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KR memoir writer says leaders should be executed

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Sophal Leng Stagg: “There has been no education on the genocide in Cambodian schools for 15 years – these kids don’t even believe their grandmothers’ stories anymore.”

Sophal Leng Stagg

believes she is among the luckiest of Khmer Rouge survivors. Despite her father

being a former police investigator for the Lon Nol regime, her parents and her

seven brothers and sisters all survived the Killing Fields. To her this is a

miracle since she has never met another family that “managed to stay intact.”

Sophal Leng Stagg

believes she is among the luckiest of Khmer Rouge survivors. Despite her father

being a former police investigator for the Lon Nol regime, her parents and her

seven brothers and sisters all survived the Killing Fields. To her this is a

miracle since she has never met another family that “managed to stay intact.”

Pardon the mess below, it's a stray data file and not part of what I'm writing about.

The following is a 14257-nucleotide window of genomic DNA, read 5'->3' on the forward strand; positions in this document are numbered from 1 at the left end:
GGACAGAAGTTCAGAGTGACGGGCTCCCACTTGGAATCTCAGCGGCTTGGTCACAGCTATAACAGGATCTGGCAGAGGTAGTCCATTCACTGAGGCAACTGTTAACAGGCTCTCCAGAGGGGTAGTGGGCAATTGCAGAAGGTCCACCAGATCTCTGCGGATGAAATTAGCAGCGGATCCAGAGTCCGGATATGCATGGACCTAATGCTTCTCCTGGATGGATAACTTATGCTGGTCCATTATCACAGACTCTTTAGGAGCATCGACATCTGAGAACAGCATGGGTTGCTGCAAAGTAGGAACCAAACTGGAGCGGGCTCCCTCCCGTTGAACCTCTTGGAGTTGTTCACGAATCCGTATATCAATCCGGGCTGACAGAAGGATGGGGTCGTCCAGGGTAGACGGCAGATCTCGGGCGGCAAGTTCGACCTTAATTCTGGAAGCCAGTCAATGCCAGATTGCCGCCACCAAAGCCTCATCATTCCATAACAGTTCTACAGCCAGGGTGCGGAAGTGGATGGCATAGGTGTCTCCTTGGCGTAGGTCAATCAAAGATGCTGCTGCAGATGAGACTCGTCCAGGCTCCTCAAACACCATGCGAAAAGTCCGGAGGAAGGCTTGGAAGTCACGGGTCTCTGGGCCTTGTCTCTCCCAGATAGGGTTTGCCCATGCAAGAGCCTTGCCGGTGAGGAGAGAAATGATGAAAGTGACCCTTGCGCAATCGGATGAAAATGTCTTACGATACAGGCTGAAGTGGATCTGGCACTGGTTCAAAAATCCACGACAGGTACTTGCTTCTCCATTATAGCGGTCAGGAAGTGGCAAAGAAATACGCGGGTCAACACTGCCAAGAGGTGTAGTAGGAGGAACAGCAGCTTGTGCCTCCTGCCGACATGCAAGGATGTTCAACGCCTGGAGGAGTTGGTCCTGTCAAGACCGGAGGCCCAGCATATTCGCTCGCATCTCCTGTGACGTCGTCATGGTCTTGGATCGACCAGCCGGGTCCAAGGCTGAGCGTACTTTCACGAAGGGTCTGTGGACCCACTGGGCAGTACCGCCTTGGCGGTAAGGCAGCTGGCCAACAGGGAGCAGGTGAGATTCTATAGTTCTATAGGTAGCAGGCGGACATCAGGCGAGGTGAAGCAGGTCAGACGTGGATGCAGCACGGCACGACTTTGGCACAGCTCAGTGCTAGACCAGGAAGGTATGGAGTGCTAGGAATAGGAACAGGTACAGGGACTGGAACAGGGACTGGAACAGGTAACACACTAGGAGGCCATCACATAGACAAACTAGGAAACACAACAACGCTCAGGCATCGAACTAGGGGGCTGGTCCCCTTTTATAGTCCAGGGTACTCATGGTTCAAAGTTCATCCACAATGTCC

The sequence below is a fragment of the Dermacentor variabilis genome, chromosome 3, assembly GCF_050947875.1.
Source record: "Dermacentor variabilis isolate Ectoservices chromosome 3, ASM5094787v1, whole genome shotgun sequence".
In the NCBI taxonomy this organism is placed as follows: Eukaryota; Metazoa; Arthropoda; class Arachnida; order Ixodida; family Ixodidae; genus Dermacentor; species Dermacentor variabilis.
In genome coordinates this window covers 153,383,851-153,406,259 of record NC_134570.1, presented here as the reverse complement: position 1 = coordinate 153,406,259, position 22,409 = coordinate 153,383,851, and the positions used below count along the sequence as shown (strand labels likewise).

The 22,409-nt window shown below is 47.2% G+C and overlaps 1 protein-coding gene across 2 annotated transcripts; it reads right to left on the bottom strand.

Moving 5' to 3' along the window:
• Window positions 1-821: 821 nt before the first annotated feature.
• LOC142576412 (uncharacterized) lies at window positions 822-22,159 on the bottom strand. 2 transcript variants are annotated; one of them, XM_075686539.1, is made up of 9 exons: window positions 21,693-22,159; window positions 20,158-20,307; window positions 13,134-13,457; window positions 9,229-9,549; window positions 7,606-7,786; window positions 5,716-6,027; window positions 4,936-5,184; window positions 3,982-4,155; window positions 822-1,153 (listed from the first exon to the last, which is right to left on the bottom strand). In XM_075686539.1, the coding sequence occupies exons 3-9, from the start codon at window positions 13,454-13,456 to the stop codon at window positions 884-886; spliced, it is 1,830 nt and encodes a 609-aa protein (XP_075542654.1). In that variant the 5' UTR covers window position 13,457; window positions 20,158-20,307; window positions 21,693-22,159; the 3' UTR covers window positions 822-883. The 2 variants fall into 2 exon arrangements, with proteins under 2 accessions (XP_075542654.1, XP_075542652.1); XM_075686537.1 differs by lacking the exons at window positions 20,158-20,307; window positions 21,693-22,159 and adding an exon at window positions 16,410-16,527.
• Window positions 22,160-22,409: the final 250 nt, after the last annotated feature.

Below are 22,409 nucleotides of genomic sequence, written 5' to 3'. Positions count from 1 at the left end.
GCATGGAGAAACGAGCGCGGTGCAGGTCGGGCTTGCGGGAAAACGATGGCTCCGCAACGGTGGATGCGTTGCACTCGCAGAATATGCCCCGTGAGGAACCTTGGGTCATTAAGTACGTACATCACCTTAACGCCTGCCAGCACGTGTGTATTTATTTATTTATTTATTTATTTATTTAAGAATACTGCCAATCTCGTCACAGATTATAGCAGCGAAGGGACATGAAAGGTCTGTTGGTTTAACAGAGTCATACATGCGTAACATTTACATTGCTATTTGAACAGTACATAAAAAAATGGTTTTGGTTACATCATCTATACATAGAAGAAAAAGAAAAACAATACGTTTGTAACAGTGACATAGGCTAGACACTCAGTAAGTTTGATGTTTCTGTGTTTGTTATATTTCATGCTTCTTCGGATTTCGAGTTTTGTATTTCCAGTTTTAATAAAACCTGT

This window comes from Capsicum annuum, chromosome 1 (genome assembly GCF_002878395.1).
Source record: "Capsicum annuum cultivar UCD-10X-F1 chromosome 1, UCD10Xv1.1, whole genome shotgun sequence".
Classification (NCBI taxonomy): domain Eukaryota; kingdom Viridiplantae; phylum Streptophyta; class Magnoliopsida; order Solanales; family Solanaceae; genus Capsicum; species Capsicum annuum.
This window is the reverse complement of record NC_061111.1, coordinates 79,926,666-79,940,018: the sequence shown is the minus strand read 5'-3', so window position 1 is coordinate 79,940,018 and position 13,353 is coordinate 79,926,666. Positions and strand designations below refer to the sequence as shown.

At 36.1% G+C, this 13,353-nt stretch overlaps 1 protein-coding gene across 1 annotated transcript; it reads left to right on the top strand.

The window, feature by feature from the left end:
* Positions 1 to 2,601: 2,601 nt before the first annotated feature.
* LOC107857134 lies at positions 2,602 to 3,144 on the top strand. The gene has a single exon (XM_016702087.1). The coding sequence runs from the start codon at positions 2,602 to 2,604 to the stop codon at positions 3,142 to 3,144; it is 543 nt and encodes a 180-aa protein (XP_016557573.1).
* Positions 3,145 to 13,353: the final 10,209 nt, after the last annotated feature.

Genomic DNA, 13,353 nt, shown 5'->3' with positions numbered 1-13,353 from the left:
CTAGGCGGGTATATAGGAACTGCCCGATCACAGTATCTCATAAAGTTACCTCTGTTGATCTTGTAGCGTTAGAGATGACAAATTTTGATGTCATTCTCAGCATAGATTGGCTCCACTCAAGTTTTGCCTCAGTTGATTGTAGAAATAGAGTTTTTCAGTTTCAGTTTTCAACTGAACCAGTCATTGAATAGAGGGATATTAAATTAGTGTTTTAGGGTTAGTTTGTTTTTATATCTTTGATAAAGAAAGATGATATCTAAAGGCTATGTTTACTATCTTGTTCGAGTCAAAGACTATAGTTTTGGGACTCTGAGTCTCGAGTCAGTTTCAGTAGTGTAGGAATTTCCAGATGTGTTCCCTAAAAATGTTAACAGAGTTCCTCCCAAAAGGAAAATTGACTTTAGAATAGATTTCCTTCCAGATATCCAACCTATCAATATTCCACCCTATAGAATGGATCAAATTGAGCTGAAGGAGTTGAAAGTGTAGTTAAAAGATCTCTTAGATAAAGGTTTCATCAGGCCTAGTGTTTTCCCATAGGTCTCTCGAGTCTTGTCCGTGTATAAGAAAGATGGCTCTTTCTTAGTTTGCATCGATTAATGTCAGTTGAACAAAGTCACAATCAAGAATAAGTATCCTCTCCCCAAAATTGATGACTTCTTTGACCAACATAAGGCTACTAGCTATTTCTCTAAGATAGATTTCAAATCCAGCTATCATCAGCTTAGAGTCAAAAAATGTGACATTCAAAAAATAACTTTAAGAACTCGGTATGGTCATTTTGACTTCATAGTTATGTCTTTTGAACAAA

The family immigrated to the US

in 1980 and in 1985, Stagg, pregnant with her first child, began to write her

book Hear Me Now, a platform she uses

to lecture in schools throughout the United States. The popularity of

the book led to the funding of the Southeast Asian Children’s Mercy Fund, which

she established with her American husband William Stagg. The foundation

provides assistance and training to poor families in the region and includes an

“adopt a family project” that has inspired many Americans to help. On a visit

to Cambodia

this month, Stagg spoke to the Post’s Tracey

Shelton about her childhood under the

KR, her teaching and her desire for the Khmer Rouge tribunal to get on with

trials and find the defendants guilty. She says: "They should be executed

right away."

 

What made you decide

to write the book?

My children. Once it was published it became a tool to

educate other American kids and to raise money to help the people of Cambodia –

I’m very proud of that.

 

You are very

passionate about the need for Khmer Rouge history to be incorporated into

Cambodian school curriculum. Why is this so important to you?

Writing the book and talking in the schools became a form of

healing for me. I want to pass that on to Khmer people. There has been no

education on the genocide in Cambodian schools for 15 years – these kids don’t

even believe their grandmothers’ stories anymore. I work very hard in the US to educate

American kids so the people that suffered are not forgotten. It makes me upset